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Olson, Daniel J. & Niehaus, AJ – Super Maxi-Pad Girl #1



Super Maxi-Pad Girl #1

I have to be honest here: I really didn’t expect to like this one.  About the best I was hoping for was that it would be a funny concept for a bit, then it would get slowly beaten to death during the course of the comic, and that would be it.  I was, and not for the first time, completely wrong.  Things start off with a young girl coming home crying to her mother after she unexpectedly bled in her pants at school. This mother went on to tell the tale of Super Maxi-Pad Girl and her adventures against Bloating, Cramps and The Period.  While Super Maxi-Pad Girl is effective against The Period, two new heroes have to be introduced for the other problems: Pidol and Mamprin.  The day is saved and things are calm until the next adventure, which involves new villains: Migraine and Acne.  The heroes also get new members, such as the Reusable Menstrual Cup, the Preventative Ovulation Pill and Washable Cotton Maxi-Pad, or Eco-Pad.  Things are trickier this time around, as the villains have released a number of monkeys to eat all the bananas in the city, severely lowering the potassium intake, which leads to the creation of the Mega-Period.  As if that wasn’t enough, there’s also a final, shorter adventure starring a giantess on her period and Thor.  As for any complaints from the ladies about this comic, and there probably will be a few, Daniel addresses them in the strip I sampled below.  Not sure if that will fix everything, but I thought it was a smart way to address it: show himself as more than a bit clueless about the whole thing but with good intentions.  If you’re thinking that this all sounds remarkably stupid, all I can say is that you have to read this to learn otherwise.  As a concept it’s bound to sound stupid, but the dialogue is never less than mildly funny (and often hilarious), the art doesn’t need to be great with the simple natures of the characters but it’s plenty good enough, and there were laughs to be found all over the place.  I can’t say that a Super Maxi-Pad Girl #2 would be great, but this one was so good that I actually think he’d have a shot at making it great, which I couldn’t have said before I actually read this.  Oh, and one disclaimer: obviously, if you’re completely unable to see any humor in “that time of the month” or anything associated with it, it’s best to stay away.  As it is, however, a fact of life, why not have a little fun with it?  $4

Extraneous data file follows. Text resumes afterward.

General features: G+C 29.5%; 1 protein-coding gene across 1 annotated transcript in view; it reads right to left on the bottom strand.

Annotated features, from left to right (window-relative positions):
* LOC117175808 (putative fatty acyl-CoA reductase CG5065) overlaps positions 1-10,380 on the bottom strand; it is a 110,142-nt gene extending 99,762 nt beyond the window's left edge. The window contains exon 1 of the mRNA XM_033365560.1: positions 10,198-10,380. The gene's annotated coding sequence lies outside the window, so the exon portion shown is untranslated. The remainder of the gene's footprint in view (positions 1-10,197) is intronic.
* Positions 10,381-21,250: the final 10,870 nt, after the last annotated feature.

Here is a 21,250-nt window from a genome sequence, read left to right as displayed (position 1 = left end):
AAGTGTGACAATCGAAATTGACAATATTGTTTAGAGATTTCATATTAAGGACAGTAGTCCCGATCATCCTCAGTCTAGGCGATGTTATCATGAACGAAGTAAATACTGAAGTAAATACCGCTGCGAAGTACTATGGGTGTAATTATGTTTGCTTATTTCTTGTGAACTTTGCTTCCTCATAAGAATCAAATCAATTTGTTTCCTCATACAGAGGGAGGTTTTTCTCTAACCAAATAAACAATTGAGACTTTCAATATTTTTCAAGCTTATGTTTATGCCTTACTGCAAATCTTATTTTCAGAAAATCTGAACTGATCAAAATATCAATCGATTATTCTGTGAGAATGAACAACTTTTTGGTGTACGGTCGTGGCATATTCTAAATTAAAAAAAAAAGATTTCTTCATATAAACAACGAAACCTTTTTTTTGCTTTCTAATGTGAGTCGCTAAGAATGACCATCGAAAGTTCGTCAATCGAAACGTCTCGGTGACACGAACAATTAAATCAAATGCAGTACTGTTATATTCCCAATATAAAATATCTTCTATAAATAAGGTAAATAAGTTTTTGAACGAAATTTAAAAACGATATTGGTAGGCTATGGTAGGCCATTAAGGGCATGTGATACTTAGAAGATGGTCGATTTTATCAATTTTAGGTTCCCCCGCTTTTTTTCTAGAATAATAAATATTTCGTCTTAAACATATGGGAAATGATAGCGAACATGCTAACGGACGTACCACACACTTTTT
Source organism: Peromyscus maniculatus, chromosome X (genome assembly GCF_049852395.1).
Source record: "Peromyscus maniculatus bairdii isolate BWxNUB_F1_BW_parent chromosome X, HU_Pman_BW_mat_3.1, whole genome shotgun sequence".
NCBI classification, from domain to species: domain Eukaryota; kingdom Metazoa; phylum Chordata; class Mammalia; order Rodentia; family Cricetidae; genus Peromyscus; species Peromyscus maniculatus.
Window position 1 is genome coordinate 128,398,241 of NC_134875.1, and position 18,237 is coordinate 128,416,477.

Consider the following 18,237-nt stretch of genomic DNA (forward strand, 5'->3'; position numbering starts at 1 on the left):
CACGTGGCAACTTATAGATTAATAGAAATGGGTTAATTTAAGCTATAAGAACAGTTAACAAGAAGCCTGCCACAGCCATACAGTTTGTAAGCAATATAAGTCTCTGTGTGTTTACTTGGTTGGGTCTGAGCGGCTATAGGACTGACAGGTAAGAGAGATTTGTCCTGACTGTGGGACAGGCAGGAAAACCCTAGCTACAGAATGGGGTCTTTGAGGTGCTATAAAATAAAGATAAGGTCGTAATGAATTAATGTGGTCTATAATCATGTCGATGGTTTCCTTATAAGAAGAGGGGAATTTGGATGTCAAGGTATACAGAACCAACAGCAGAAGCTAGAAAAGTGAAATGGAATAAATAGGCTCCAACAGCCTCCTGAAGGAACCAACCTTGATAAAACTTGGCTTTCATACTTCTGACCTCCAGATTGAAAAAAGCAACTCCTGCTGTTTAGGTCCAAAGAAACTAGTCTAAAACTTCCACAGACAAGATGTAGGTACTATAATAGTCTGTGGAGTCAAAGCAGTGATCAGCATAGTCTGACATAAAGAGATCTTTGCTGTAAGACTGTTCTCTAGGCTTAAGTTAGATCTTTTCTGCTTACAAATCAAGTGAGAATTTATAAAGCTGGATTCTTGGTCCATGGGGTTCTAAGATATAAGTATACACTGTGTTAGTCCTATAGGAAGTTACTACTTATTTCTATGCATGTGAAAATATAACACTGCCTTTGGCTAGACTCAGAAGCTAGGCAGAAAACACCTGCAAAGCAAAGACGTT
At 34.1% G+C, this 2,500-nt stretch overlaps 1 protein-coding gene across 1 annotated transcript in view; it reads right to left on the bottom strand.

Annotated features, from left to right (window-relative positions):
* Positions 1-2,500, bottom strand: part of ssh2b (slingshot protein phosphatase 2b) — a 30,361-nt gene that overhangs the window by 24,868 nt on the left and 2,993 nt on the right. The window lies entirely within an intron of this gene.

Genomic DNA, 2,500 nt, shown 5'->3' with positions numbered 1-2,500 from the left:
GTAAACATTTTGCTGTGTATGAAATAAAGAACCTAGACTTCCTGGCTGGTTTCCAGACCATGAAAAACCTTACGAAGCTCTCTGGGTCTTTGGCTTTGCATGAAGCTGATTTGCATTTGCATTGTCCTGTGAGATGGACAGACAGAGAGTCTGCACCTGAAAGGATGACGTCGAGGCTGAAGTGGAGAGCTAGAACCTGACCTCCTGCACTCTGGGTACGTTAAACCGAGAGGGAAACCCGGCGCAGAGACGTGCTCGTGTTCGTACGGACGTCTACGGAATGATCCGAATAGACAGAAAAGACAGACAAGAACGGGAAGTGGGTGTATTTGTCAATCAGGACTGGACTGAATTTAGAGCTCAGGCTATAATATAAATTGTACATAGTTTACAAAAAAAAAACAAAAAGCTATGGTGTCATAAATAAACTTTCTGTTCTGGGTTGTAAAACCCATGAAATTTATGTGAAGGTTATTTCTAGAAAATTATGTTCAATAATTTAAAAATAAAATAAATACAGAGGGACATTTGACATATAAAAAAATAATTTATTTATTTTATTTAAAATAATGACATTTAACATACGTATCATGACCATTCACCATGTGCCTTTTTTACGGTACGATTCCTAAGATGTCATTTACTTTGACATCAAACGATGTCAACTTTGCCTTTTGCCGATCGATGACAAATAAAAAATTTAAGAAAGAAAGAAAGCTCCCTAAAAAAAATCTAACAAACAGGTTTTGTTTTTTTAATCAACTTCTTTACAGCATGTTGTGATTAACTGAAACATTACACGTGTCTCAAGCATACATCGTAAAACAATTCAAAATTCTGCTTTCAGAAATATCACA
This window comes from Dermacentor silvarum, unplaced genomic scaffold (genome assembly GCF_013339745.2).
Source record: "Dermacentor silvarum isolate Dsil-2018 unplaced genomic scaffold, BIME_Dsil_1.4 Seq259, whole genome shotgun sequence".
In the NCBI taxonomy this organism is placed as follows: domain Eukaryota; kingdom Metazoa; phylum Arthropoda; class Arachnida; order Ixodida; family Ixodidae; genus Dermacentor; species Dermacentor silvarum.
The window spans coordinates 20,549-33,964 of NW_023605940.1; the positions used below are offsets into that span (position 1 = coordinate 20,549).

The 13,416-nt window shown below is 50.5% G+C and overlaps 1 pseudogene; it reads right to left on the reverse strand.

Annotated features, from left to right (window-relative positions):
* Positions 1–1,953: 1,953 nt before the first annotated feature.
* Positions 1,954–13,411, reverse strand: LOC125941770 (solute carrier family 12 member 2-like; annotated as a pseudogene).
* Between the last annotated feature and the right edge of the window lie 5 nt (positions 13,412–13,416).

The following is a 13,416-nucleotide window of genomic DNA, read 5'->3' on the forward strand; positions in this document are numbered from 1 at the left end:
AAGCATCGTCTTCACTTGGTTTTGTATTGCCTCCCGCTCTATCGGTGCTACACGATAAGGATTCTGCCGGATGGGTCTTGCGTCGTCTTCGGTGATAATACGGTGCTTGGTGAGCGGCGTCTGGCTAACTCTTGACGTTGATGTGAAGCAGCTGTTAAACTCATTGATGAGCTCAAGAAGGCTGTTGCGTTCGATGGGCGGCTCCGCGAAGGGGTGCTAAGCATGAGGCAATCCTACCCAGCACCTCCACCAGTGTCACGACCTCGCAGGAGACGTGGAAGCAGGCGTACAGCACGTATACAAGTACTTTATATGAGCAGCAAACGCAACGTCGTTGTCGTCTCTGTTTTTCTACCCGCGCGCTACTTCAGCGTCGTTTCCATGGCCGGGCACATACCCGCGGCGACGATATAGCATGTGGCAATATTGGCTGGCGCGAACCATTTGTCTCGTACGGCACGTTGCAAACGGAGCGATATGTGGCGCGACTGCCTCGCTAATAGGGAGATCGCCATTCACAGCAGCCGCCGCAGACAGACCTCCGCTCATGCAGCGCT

Big Funny



Big Funny #1

Oh sure, I could shrink that image down and make this page nice and pretty.  I choose not to because this comic is so vast that you need some visual representation, and it also serves as a handy explanation for why there are no samples from individual strips: this thing is too damned big for it.  This is a collection of newspaper-style comics, done in a newspaper-style format, with one notable exception: these are actually funny.  Kudos to these people (who are, it should be mentioned, mostly from Minnesota, or at least the planners seem to be) for being the first to send me a comic in a poster tube, or whatever those things are really called.  There’s a huge variety of strips in here, from parodies of early newspaper strips to “where are they now” versions of those strips to what appears to be honest homages to those strips.  Then there are a very few autobio strips, some gag strips (again, which are almost all funny), and one particularly memorable example of breaking the fourth wall.  Contributors include (but are not limited to, as this is 48 pages) Ryan Dow, Henry Chamberlain, Paul Fricke, Kevin McCarthy, D.C. McNamara, David Sandberg, Steve Mason, Stephanie Mannheim and Jenny Schmid, to pick a few names randomly.  Leaving aside the comics for just a second, I also enjoyed the actual newspaper articles, such as the one where they discussed who exactly killed the print medium, and they also did a great job with the classified ads in the back.  Highlights include (but are in no way limited to) Jesse Gillespie’s Little Emo in Slumbaland, Daniel Olson’s circular strip Hey Rube, Kevin Cannon’s Army Men (the second comic I’ve read today to mention an ankylosaurus), Kirk Anderson’s Banana Republic (about keeping torture light), Andy Singer’s strip about wealth redistribution called Middle Management, Madeline Queripel’s brilliant strip about how the old serials would just use the last panel of the previous strip as the first panel of the new strip to keep readers caught up, Kevin McCarthy’s creepy funnies (apparently breaking the rules of good taste for the strip, but it was worth it), and a good old fashioned donnybrook by Lonny Unitus.  I put a “#1” next to the title more because I’d like to see more of these than anything else.  It’s a remarkable achievement, and if anybody is going to be in Minneapolis on August 7th you should click that website for details on picking up a copy.  If you get one there, it’s a measly $5 for this beast.  If not you’ll have to pay for shipping, which just about doubles the price, but this thing is utterly unique in the comics world and worth the expense.  I’m old enough to remember pulling the funnies out of the Sunday paper, spreading them out on the ground, laying down to read them and have them actually be funny.  Of course, it’s possible I only thought they were funny because I was a kid, but thanks to them for giving me a good reason to relive that experience.  I didn’t even know I was missing it.  $5